The Book of Psalms occupies a unique place in Scripture, being both the Word from God and words to God from his people. Unfortunately, psalm singing no longer plays an integral part of worship in most evangelical churches. In this book, 13 well-respected scholars urge the church to rediscover the treasure of the Psalms as they examine the history of psalm singing in the church, present biblical reasons for the liturgical practice, and articulate the practical value it provides us today.
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“the ‘father of congregational hymnody’ and the ‘inventor of the vernacular metrical Psalm.’” (Page 48)
“rival psalters as it was about George Whitefield’s itinerancy, theological education, and creedal subscription” (Pages 64–65)
“whole or large portions of individual Psalms rather than the versicles used in the medieval Mass” (Page 49)
“gospel-song tradition in the post-Civil War era, this new hymnody, says Yale’s Sydney Ahlstrom” (Page 57)
“grew out of their consistent concern that worship be conducted according to Scripture” (Page 47)
This volume explores the rich historical, biblical, theological, and pastoral contexts that inform a commitment to the prayerful use of biblical psalms in Christian worship today. The book challenges those who sing psalms exclusively to understand the strengths of their tradition. It challenges those who sing hymns primarily to reconsider their neglect of the Psalms. Above all, the volume invites all readers to reconsider the beauty of biblically shaped prayer and the astonishing grace offered us by a God who not only calls us to offer worship but also guides and inspires us in learning how to worship.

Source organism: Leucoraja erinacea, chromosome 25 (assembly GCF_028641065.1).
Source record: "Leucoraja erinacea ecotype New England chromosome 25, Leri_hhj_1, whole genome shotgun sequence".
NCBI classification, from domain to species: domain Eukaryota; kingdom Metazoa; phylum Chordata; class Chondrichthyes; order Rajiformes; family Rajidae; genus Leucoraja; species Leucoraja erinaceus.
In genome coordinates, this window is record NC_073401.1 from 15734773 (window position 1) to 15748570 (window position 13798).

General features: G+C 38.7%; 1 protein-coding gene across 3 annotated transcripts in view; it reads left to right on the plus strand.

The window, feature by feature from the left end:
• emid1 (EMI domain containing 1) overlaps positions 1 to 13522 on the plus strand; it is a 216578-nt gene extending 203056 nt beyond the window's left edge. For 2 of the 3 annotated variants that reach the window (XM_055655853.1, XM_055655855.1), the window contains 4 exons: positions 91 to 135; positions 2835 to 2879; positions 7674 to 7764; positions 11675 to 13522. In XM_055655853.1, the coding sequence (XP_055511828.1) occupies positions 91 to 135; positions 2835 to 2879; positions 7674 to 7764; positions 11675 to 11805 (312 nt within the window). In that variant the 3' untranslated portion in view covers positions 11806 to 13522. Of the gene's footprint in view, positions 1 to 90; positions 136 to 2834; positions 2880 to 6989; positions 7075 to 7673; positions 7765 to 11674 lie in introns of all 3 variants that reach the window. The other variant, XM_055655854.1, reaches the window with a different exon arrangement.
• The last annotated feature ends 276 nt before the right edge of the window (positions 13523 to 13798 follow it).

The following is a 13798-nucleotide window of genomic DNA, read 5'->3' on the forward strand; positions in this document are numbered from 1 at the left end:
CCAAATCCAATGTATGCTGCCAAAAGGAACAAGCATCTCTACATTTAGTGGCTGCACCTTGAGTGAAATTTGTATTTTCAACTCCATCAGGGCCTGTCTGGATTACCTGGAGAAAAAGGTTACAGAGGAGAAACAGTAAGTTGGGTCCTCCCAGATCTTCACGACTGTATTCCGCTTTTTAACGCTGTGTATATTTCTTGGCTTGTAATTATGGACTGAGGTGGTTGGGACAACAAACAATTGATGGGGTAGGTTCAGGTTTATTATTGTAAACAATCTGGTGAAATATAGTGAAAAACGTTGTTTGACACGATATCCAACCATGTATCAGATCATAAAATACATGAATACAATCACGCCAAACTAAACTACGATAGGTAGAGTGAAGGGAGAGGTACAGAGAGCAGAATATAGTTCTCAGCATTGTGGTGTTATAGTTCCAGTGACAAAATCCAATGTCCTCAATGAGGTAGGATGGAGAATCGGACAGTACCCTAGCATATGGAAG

—John D. Witvliet, Calvin Institute of Christian Worship, Calvin College and Calvin Theological Seminary
It is sad that much of the contemporary church does not know her own history of worship and how vital the singing of psalms has been to her worship. This book not only lays out that history but provides biblical, theological, and Christological reasons that show the benefit of singing psalms today. A recovery of psalm singing in worship will enable God’s people to express themselves fully in worship, not only by singing the hymns of praise but also by expressing the sorrows and struggles of life through the laments. This book is not just for those who want to exclusively sing the psalms but will be beneficial to everyone who wants to enrich their worship through the singing of psalms.
—Richard P. Belcher, Jr., Reformed Theological Seminary, Charlotte, NC
Anthony T. Selvaggio is the pastor of College Hill Reformed Presbyterian Church (RPCNA) in Beaver Falls, PA. He is also visiting professor of New Testament studies at Reformed Presbyterian Theological Seminary in Pittsburgh, PA. He has a BA from Saint Fisher College, a JD from the University at Buffalo School of Law and an MDiv from Reformed Presbyterian Theological Seminary.
Joel R. Beeke is president and professor of systematic theology and homiletics at Puritan Reformed Theological Seminary, pastor of the Heritage Netherlands Reformed Congregation in Grand Rapids, Michigan, editorial director of Reformation Heritage Books, and editor of the Banner of Sovereign Grace Truth. He has written, coauthored, or edited over 70 books.